Hidden in its blanket of industrial pollutants, Cairo at first glance is indistinguishable from other metropolises of the developing world. Versions of its decaying infrastructure, slipshod construction, impossible traffic and simmering tensions can be found in Mexico City, Bombay, Lagos and Jakarta, to name a few. But none of those places has Cairo's history, a history that may be obscured by the modern megalopolis but that permeates still. Cairo's human geography is the product of 5,000 years.
At the southwestern fringe of the city sits the ancient necropolis of Memphis, better known in the Western world as the pyramids. Ten miles to the east lies the Nile, and the new, tony districts of Mohandiseen and Doqqi with their office buildings and apartment towers. Across the river, a giant traffic circle called Midan Tahrir epitomizes 20th century Cairo, with the once-tony Hilton Hotel, the magnificent antiquities museum with King Tut's treasures and the ugly, hulking Mogamma, a building that houses thousands of government offices.
Half a mile from Tahrir, heading east, elevated highways compete with the remnant of the 19th century city built by Khedive Ismail on the model of Hausmann's Paris, and those in turn nestle the Cairo of the medieval Mamlukes and the Fatimids, Muslim dynasties that ruled Egypt and left walls and mosques and fortified gates. The eastern edge of the city is guarded by the Citadel, a series of military buildings, walls and mosques built on top of rocky cliffs several hundred feet high that were first fortified by the Kurdish prince Saladin in the 12th century.
To the north, concrete apartment blocks stretch for miles, and to the south, an enclave of 5th century Coptic churches gives way to factories that breathe fire and belch acrid fumes that hover near dusty graveyards dating back almost 1,000 years.
It is a bewildering place, apt to overwhelm and discourage: too many people, too much chaos. It helps to have a guide, or several, to offer glimpses into what isn't immediately apparent.
The authors discussed here have their own concerns, their own struggles with the city. But they do leaven the experience of Cairo, and they do allow us to take a step back from the fray and make sense of it all. And they know how difficult that can be. As journalist and author Max Rodenbeck, a longtime resident, puts it, while you can wax poetic about "the city's wonders," it is just as easy to "mutter over its noise and pollution and sheer, bewildering, annoying clutter."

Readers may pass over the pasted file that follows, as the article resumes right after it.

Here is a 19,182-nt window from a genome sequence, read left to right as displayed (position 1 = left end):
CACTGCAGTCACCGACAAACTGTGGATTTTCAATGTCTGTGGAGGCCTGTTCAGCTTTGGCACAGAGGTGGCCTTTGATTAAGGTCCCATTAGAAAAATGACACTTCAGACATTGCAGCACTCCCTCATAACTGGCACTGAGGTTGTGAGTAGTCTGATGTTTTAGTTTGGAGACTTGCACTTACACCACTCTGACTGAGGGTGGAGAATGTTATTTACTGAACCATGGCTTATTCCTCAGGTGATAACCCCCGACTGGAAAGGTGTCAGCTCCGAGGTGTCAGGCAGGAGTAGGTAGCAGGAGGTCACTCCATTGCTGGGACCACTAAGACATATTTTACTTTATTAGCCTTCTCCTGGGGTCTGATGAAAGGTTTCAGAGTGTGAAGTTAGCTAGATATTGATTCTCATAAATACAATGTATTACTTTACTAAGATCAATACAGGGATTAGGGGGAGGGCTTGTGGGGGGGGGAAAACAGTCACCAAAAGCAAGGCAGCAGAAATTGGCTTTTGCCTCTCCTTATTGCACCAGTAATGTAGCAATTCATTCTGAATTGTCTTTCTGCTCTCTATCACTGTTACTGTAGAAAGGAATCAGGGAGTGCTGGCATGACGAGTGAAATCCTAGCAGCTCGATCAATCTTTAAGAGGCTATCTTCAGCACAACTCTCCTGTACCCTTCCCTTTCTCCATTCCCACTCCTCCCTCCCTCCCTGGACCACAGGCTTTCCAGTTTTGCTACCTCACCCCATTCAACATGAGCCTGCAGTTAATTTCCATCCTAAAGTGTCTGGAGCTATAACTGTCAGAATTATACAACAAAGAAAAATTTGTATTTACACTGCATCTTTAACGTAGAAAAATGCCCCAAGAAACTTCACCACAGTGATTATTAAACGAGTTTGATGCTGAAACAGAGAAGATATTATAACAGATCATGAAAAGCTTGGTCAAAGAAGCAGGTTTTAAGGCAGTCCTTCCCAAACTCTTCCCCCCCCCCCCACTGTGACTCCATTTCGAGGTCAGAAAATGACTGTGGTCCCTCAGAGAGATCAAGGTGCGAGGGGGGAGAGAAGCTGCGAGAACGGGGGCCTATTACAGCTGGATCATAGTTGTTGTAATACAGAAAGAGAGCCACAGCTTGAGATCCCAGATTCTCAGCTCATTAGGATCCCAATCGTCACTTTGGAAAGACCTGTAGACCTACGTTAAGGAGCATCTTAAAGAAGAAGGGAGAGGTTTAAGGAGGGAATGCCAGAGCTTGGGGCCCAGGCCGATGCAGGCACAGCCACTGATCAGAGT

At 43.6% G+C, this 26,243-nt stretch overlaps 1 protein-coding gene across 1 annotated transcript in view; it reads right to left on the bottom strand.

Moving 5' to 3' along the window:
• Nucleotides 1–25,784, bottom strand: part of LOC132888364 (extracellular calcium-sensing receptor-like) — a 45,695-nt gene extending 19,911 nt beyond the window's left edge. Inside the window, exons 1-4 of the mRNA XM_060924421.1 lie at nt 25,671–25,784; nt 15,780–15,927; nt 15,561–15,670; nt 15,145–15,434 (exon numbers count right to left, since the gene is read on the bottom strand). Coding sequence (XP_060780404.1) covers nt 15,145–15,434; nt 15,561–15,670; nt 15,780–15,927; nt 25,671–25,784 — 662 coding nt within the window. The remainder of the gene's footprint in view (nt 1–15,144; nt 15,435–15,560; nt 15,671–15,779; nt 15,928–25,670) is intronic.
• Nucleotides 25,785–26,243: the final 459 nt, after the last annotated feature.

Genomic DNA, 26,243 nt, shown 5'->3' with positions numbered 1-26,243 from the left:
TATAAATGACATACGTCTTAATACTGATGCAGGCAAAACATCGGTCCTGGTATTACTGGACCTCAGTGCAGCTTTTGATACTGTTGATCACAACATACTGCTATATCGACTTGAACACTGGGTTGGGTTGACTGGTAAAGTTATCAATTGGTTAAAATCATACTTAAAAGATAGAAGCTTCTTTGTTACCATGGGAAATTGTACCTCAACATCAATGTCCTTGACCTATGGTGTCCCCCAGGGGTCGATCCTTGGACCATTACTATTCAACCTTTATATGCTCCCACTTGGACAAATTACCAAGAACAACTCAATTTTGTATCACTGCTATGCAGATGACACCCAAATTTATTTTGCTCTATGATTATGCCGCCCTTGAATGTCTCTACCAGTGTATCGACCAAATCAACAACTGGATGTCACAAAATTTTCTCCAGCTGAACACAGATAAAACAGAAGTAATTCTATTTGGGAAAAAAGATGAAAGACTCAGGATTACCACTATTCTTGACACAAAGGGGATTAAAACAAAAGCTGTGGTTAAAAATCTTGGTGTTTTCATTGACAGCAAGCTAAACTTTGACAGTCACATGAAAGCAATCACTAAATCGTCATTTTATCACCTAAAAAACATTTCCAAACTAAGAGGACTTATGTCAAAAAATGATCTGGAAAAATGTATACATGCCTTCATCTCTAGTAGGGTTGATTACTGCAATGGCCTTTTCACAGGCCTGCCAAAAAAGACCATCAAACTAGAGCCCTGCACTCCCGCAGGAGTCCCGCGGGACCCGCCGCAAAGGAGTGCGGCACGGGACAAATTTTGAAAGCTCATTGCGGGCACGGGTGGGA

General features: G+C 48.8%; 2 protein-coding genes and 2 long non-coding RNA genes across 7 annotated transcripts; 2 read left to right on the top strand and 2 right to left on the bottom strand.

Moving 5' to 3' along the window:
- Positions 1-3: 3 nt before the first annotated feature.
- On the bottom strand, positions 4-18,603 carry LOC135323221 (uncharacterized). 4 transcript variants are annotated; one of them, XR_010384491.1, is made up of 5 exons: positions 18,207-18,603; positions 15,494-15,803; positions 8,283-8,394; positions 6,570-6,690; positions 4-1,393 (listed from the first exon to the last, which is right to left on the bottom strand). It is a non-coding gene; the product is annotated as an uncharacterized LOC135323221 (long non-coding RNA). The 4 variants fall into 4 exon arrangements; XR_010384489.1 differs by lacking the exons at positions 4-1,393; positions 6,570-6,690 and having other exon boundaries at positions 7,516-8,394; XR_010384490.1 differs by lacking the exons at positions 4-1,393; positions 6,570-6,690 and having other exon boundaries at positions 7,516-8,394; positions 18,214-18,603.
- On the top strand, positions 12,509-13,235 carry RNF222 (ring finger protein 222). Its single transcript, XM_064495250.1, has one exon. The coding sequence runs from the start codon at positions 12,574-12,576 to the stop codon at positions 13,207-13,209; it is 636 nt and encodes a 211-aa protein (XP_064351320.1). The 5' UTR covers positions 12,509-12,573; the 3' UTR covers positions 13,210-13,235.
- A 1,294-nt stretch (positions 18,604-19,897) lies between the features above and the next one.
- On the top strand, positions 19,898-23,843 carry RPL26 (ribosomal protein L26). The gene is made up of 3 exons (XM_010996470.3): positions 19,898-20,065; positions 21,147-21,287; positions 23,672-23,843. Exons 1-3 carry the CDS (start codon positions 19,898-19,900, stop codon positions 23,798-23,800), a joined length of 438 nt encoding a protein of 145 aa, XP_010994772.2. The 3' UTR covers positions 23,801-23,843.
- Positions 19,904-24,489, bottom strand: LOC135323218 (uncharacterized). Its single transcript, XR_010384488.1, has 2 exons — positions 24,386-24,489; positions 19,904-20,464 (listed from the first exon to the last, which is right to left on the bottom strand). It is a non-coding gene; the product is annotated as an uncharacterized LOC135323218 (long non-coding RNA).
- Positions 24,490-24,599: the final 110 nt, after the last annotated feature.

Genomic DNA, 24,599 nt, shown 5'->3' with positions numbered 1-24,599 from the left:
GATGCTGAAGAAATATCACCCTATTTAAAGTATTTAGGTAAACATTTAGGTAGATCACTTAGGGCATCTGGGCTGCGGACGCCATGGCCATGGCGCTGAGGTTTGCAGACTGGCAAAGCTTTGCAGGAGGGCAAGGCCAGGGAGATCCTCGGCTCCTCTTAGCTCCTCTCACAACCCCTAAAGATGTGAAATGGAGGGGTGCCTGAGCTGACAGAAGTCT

The Nobel Prize-winning Egyptian author Naguib Mahfouz was already lamenting the city's descent in the 1950s and 1960s. Most of his stories chart the spiritual toll of the changing infrastructure. In the recently published English translation of his novella "The Beggar," the main character, Omar, is a prosperous lawyer who becomes emotionally numb and slowly goes mad. Mahfouz meant the tale as an allegory for Cairo after the heady glow of Nasserism faded in the 1960s. But the pictures he paints of the spiritual devastation of everyday life still resonate.
For Mahfouz, who did most of his writing decades ago, the cup was half empty and its contents evaporating rapidly. If your eye is on decay, the Cairo of 2001 confirms Mahfouz's worst fears. For instance, the earthquake of 1992 did substantial damage to the medieval mosques and palaces, and the Egyptian government lacks the funds to undertake the renovations that these now require. In formerly quiet, grand areas, such as the riverside neighborhood of Garden City and the secluded enclaves of Zamalek island, squatters have moved into and built extra stories on top of buildings. Even at their grimmest, Mahfouz's characters existed in a tight network of family relationships; today, even those networks are weakening in the face of collapsing buildings and anonymous apartment blocks. In the vacuum left by decaying communities and an indifferent and sometimes brutal government, fundamentalists have rushed to fill the void. They promise a better future at the hands of God and spin tales of a heavenly paradise to compensate for the earthly hell of endless poverty and defeated dreams.
But for all the challenges of modern Cairo, and for all the power of Mahfouz's vision, it is too easy to lament decay. Things are bad, but things have always been bad. In the words of one character in Anglo-Egyptian novelist Ahdaf Soueif's "A Map of Love": "History, this is all nothing. Egypt has been here so long. It has seen many things. In the next millennium it will still be Egypt."
But, ask Mahfouz and others, will it? Is the change of today the same as the change of yesterday? How can we tell when our pessimism about change is simply part of an age-old unease with the human condition and when it is an indication that we are doing ourselves serious harm?